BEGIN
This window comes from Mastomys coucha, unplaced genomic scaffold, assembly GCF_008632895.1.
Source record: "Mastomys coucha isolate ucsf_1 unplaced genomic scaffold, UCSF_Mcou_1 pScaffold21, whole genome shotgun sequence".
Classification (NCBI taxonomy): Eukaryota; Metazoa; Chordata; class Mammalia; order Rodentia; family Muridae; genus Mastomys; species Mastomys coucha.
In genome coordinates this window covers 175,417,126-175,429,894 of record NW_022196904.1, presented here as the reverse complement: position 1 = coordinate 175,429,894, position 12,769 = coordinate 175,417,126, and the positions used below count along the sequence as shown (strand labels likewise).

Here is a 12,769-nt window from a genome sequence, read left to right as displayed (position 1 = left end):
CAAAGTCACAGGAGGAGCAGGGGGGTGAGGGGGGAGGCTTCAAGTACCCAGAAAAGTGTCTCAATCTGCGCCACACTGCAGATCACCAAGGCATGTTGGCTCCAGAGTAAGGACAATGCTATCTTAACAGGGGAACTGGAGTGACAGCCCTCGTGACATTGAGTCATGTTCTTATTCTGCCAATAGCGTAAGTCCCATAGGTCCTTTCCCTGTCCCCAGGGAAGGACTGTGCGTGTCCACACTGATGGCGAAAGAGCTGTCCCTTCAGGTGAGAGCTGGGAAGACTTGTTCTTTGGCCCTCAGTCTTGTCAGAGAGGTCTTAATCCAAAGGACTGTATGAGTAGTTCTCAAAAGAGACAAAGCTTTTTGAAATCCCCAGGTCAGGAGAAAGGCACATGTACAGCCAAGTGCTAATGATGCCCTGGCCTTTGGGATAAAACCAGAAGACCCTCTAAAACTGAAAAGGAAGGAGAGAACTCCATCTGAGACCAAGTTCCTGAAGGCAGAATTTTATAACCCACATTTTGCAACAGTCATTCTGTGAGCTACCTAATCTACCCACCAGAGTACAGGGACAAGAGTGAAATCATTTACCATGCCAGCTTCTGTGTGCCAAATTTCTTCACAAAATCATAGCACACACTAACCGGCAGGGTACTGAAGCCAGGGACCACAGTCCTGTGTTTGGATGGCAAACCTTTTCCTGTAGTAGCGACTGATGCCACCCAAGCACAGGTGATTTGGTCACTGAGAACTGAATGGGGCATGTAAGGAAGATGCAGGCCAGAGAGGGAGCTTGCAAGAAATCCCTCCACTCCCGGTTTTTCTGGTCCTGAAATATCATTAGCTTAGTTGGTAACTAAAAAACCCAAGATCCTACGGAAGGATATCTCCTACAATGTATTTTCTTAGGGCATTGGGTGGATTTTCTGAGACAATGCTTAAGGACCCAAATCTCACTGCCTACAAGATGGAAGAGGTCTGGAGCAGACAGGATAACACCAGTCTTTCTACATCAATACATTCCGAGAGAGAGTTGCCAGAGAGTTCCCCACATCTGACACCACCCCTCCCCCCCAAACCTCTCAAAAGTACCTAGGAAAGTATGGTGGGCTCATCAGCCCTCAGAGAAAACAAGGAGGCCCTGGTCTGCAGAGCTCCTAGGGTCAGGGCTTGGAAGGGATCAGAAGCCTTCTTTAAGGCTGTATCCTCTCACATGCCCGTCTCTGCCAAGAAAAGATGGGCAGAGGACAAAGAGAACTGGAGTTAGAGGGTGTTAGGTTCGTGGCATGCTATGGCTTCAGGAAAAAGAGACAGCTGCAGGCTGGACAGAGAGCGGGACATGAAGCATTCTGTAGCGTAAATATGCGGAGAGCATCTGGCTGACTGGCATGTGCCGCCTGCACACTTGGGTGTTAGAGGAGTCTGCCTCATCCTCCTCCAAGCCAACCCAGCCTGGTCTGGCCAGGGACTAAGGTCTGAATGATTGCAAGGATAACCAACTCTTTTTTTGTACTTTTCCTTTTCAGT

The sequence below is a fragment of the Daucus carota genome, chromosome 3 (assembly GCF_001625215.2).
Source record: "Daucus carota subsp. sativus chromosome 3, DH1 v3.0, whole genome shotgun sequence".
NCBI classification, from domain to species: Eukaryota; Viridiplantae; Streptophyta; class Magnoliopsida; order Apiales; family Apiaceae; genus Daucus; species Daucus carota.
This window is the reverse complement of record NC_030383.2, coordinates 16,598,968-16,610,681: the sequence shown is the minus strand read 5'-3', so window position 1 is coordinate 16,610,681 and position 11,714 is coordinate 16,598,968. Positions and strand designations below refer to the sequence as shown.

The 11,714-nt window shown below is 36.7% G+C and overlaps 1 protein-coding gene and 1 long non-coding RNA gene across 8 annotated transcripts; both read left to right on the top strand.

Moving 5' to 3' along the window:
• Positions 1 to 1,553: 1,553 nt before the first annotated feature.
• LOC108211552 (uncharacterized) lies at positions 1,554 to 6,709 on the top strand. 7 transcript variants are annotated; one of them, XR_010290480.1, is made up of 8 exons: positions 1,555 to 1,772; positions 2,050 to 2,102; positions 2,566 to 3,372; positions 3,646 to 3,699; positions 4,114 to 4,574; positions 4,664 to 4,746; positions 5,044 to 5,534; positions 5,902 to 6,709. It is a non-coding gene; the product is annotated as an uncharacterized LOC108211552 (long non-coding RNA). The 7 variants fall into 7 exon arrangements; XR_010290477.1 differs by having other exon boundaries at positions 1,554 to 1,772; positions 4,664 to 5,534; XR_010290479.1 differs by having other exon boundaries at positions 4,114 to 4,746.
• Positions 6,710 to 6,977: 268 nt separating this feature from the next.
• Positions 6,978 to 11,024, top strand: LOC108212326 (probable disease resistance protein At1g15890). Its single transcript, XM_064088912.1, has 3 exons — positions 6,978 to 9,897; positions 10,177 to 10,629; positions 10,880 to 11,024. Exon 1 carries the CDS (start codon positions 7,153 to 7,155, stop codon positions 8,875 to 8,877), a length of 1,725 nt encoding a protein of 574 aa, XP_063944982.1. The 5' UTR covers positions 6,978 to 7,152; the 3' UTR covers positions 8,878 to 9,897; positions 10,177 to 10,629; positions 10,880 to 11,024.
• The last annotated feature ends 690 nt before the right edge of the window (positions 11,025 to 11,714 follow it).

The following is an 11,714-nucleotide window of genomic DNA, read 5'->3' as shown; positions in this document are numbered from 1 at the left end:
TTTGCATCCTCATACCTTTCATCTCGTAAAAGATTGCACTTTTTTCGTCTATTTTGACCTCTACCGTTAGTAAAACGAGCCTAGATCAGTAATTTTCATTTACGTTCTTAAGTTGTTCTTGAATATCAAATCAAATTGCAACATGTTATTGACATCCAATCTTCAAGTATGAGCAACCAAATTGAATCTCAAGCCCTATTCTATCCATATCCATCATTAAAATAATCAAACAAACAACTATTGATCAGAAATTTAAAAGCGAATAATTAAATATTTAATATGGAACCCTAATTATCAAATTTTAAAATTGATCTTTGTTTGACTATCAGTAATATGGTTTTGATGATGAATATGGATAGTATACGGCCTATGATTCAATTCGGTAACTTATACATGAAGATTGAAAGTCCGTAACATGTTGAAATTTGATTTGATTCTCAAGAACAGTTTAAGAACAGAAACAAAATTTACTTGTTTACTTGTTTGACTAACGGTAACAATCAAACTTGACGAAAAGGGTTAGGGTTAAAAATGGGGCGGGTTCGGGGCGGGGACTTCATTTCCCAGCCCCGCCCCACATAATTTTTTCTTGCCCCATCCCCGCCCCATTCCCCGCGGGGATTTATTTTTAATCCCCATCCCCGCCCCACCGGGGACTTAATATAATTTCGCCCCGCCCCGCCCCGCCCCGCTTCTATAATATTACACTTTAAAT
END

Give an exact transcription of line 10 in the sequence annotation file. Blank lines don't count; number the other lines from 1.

This window is the reverse complement of record NC_030383.2, coordinates 16,598,968-16,610,681: the sequence shown is the minus strand read 5'-3', so window position 1 is coordinate 16,610,681 and position 11,714 is coordinate 16,598,968. Positions and strand designations below refer to the sequence as shown.